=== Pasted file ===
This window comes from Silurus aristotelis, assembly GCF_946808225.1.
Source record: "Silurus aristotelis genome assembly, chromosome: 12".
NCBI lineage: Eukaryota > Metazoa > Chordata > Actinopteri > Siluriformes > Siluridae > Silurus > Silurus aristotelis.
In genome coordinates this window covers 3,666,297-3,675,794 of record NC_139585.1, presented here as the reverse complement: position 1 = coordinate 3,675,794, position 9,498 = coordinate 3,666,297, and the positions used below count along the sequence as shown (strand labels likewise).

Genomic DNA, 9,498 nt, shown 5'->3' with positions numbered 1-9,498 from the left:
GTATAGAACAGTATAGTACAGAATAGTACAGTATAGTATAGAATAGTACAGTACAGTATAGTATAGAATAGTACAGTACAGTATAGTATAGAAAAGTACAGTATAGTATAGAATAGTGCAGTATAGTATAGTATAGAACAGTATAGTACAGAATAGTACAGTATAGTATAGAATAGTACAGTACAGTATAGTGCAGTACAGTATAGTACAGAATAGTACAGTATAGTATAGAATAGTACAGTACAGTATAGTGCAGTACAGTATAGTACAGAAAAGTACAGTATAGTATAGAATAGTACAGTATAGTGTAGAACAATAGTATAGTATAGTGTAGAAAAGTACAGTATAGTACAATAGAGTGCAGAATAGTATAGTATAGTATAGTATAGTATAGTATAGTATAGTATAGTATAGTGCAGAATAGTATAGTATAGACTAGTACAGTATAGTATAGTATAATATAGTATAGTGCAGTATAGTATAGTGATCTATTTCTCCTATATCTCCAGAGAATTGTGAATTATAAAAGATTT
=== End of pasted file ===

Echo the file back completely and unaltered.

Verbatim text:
This window comes from Silurus aristotelis, assembly GCF_946808225.1.
Source record: "Silurus aristotelis genome assembly, chromosome: 12".
NCBI lineage: Eukaryota > Metazoa > Chordata > Actinopteri > Siluriformes > Siluridae > Silurus > Silurus aristotelis.
In genome coordinates this window covers 3,666,297-3,675,794 of record NC_139585.1, presented here as the reverse complement: position 1 = coordinate 3,675,794, position 9,498 = coordinate 3,666,297, and the positions used below count along the sequence as shown (strand labels likewise).

Genomic DNA, 9,498 nt, shown 5'->3' with positions numbered 1-9,498 from the left:
GTATAGAACAGTATAGTACAGAATAGTACAGTATAGTATAGAATAGTACAGTACAGTATAGTATAGAATAGTACAGTACAGTATAGTATAGAAAAGTACAGTATAGTATAGAATAGTGCAGTATAGTATAGTATAGAACAGTATAGTACAGAATAGTACAGTATAGTATAGAATAGTACAGTACAGTATAGTGCAGTACAGTATAGTACAGAATAGTACAGTATAGTATAGAATAGTACAGTACAGTATAGTGCAGTACAGTATAGTACAGAAAAGTACAGTATAGTATAGAATAGTACAGTATAGTGTAGAACAATAGTATAGTATAGTGTAGAAAAGTACAGTATAGTACAATAGAGTGCAGAATAGTATAGTATAGTATAGTATAGTATAGTATAGTATAGTATAGTATAGTGCAGAATAGTATAGTATAGACTAGTACAGTATAGTATAGTATAATATAGTATAGTGCAGTATAGTATAGTGATCTATTTCTCCTATATCTCCAGAGAATTGTGAATTATAAAAGATTT